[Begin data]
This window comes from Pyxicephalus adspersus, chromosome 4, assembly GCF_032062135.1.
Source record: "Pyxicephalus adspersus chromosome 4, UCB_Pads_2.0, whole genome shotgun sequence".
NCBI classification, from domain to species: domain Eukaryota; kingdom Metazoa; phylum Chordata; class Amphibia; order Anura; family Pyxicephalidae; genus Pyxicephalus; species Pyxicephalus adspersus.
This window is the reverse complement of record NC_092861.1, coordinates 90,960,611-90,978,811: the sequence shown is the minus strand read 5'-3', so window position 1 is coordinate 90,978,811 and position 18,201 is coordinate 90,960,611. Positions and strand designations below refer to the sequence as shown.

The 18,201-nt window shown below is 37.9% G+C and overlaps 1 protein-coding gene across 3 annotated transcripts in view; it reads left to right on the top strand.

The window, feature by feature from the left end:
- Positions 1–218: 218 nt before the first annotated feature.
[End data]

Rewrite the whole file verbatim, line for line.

This window comes from Pyxicephalus adspersus, chromosome 4, assembly GCF_032062135.1.
Source record: "Pyxicephalus adspersus chromosome 4, UCB_Pads_2.0, whole genome shotgun sequence".
NCBI classification, from domain to species: domain Eukaryota; kingdom Metazoa; phylum Chordata; class Amphibia; order Anura; family Pyxicephalidae; genus Pyxicephalus; species Pyxicephalus adspersus.
This window is the reverse complement of record NC_092861.1, coordinates 90,960,611-90,978,811: the sequence shown is the minus strand read 5'-3', so window position 1 is coordinate 90,978,811 and position 18,201 is coordinate 90,960,611. Positions and strand designations below refer to the sequence as shown.

The 18,201-nt window shown below is 37.9% G+C and overlaps 1 protein-coding gene across 3 annotated transcripts in view; it reads left to right on the top strand.

The window, feature by feature from the left end:
- Positions 1–218: 218 nt before the first annotated feature.